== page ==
The 2020 college football season will be unlike any other the sport has ever seen. From depleted crowds to never before seen gameday protocols and health regulations, each conference is taking every precaution to make sure a season can move forward without a hitch.
It's a goal that will be difficult to accomplish which is why the worst possible scenarios also must be planned for. One of those lingering questions is what will happen if a college game must be postponed due to an outbreak or exposure of COVID-19 to a particular team.
A few games have already been postponed as UL-Monroe, NC State and East Carolina have moved back their season openers after having to pause workouts due to the virus. In a recent story on Sports Illustrated, national writer Ross Dellenger reported that the Big-12 is the conference closest to figuring out a "designated number of healthy, eligible players at each position and overall as a team."
The preferred option is to have at least 53 players available for a game and if finalized, a number of conferences, including the SEC could adopt a similar model according to Dellenger. The problem is that some teams have seen entire position groups forced to miss time.
This closely pertains to LSU as all but four offensive linemen were quarantined due to COVID-19 exposure last week.
"There are a couple of guys who get positive, maybe more, but there are some guys who are going to be around them and have to get quarantined just like we did," Orgeron said on Tuesday. "But it's good that it happened now and not in the middle of the season. It may come up with another unit. We just have to deal with it."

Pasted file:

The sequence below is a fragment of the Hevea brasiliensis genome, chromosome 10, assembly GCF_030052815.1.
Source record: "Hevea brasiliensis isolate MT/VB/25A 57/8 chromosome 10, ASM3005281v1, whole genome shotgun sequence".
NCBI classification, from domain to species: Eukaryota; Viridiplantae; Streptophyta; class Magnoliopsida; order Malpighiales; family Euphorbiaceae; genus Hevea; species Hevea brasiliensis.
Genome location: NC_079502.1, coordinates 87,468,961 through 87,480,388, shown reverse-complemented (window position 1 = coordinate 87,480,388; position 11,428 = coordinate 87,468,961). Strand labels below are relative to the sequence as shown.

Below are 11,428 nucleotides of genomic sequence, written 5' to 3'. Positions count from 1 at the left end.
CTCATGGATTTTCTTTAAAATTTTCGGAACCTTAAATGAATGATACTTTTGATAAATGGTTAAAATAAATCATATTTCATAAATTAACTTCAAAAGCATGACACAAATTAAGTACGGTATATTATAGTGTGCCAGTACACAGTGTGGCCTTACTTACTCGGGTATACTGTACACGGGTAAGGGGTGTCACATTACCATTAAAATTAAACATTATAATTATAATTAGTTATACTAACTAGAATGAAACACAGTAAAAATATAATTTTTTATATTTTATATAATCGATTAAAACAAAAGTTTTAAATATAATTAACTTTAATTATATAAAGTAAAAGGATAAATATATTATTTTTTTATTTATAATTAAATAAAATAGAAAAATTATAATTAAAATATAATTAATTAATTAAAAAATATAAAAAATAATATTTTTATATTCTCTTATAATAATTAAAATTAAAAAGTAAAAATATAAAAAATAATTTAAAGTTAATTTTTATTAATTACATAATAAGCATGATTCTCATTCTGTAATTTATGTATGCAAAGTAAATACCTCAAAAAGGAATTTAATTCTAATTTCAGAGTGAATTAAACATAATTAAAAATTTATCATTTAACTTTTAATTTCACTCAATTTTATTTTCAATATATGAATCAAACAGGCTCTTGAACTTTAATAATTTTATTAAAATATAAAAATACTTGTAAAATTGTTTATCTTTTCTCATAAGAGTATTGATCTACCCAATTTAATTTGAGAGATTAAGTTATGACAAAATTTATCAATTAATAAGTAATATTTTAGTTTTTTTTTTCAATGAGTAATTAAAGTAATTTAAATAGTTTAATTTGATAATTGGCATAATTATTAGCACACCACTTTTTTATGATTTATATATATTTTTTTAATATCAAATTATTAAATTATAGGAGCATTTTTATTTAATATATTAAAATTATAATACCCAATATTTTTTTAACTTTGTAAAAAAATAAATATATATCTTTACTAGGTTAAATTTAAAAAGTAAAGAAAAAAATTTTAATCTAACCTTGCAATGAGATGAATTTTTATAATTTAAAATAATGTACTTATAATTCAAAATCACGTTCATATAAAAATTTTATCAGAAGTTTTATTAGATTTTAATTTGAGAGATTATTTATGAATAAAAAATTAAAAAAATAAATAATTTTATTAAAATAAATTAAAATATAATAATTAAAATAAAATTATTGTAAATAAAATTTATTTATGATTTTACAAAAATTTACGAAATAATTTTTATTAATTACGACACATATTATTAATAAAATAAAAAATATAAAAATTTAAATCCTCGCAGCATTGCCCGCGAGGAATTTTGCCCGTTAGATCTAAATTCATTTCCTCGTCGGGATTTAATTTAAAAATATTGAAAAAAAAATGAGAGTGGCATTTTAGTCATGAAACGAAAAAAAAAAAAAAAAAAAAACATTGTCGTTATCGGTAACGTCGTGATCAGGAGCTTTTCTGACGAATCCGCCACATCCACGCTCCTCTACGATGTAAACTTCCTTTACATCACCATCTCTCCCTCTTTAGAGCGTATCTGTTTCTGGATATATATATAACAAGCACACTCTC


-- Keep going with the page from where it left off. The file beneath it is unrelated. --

What would it take for a team to have to postpone a game? That still comes with a wide array of differing opinions as the decisions of potential "forfeits" will be left up to each individual conference according to Dellenger. Most coaches that made predictions on minimum roster size were in agreement that the 53-60 roster size would be the bare minimum they'd be comfortable playing in a game.
“The process of determining whether a team isn’t or is eligible to play a game will run through the conference office. Each athletic director will report their team’s COVID-19-related numbers, maybe a day before the game, and the conference commissioner—potentially with guidance from a medical advisory board—will determine a course of action: play the game or suspend it indefinitely, before ultimately rescheduling it or ruling it as a no-contest,” Dellenger wrote.
How this strategy ultimately works remains to be seen but we've reached the eleventh hour for these decisions to start being made. With the SEC not kicking off until Sept. 26, any potential postponements to a game will be extremely hard to reschedule, as there's only one week between the end of the regular season and the SEC Championship game on Dec. 19.